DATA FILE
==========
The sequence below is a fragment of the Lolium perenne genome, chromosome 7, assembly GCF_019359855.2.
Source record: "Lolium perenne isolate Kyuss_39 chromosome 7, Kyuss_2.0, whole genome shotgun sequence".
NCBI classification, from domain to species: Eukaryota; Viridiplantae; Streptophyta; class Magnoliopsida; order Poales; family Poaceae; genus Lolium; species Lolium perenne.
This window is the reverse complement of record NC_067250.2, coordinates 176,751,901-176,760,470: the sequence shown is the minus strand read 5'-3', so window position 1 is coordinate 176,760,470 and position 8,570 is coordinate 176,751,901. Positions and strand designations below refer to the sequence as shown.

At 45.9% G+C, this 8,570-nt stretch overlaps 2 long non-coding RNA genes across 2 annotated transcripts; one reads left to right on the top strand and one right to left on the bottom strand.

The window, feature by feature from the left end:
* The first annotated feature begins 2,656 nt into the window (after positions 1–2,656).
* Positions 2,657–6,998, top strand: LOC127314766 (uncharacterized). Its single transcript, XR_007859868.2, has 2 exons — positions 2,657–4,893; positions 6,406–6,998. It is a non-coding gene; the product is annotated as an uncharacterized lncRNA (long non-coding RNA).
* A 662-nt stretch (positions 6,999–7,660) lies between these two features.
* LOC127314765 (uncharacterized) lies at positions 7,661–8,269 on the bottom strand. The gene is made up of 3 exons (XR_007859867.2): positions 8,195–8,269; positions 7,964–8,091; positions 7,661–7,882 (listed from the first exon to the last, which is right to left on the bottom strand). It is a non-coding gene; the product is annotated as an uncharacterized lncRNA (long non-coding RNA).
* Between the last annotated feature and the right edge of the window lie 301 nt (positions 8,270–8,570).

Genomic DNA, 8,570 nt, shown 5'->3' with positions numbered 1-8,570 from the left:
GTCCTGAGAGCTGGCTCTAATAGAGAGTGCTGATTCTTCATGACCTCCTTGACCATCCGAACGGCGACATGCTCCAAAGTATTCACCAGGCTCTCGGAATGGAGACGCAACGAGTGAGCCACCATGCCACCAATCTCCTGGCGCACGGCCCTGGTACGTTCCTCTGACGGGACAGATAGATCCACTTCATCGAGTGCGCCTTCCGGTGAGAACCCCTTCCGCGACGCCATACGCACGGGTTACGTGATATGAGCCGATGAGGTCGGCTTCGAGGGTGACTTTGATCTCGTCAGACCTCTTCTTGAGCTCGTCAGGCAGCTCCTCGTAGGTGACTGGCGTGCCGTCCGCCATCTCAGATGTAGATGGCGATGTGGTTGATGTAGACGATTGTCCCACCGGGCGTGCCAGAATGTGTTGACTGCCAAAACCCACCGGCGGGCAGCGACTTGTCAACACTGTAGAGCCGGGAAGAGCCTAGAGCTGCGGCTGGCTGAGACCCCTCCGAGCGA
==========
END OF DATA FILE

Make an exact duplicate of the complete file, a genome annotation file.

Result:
The sequence below is a fragment of the Lolium perenne genome, chromosome 7, assembly GCF_019359855.2.
Source record: "Lolium perenne isolate Kyuss_39 chromosome 7, Kyuss_2.0, whole genome shotgun sequence".
NCBI classification, from domain to species: Eukaryota; Viridiplantae; Streptophyta; class Magnoliopsida; order Poales; family Poaceae; genus Lolium; species Lolium perenne.
This window is the reverse complement of record NC_067250.2, coordinates 176,751,901-176,760,470: the sequence shown is the minus strand read 5'-3', so window position 1 is coordinate 176,760,470 and position 8,570 is coordinate 176,751,901. Positions and strand designations below refer to the sequence as shown.

At 45.9% G+C, this 8,570-nt stretch overlaps 2 long non-coding RNA genes across 2 annotated transcripts; one reads left to right on the top strand and one right to left on the bottom strand.

The window, feature by feature from the left end:
* The first annotated feature begins 2,656 nt into the window (after positions 1–2,656).
* Positions 2,657–6,998, top strand: LOC127314766 (uncharacterized). Its single transcript, XR_007859868.2, has 2 exons — positions 2,657–4,893; positions 6,406–6,998. It is a non-coding gene; the product is annotated as an uncharacterized lncRNA (long non-coding RNA).
* A 662-nt stretch (positions 6,999–7,660) lies between these two features.
* LOC127314765 (uncharacterized) lies at positions 7,661–8,269 on the bottom strand. The gene is made up of 3 exons (XR_007859867.2): positions 8,195–8,269; positions 7,964–8,091; positions 7,661–7,882 (listed from the first exon to the last, which is right to left on the bottom strand). It is a non-coding gene; the product is annotated as an uncharacterized lncRNA (long non-coding RNA).
* Between the last annotated feature and the right edge of the window lie 301 nt (positions 8,270–8,570).

Genomic DNA, 8,570 nt, shown 5'->3' with positions numbered 1-8,570 from the left:
GTCCTGAGAGCTGGCTCTAATAGAGAGTGCTGATTCTTCATGACCTCCTTGACCATCCGAACGGCGACATGCTCCAAAGTATTCACCAGGCTCTCGGAATGGAGACGCAACGAGTGAGCCACCATGCCACCAATCTCCTGGCGCACGGCCCTGGTACGTTCCTCTGACGGGACAGATAGATCCACTTCATCGAGTGCGCCTTCCGGTGAGAACCCCTTCCGCGACGCCATACGCACGGGTTACGTGATATGAGCCGATGAGGTCGGCTTCGAGGGTGACTTTGATCTCGTCAGACCTCTTCTTGAGCTCGTCAGGCAGCTCCTCGTAGGTGACTGGCGTGCCGTCCGCCATCTCAGATGTAGATGGCGATGTGGTTGATGTAGACGATTGTCCCACCGGGCGTGCCAGAATGTGTTGACTGCCAAAACCCACCGGCGGGCAGCGACTTGTCAACACTGTAGAGCCGGGAAGAGCCTAGAGCTGCGGCTGGCTGAGACCCCTCCGAGCGA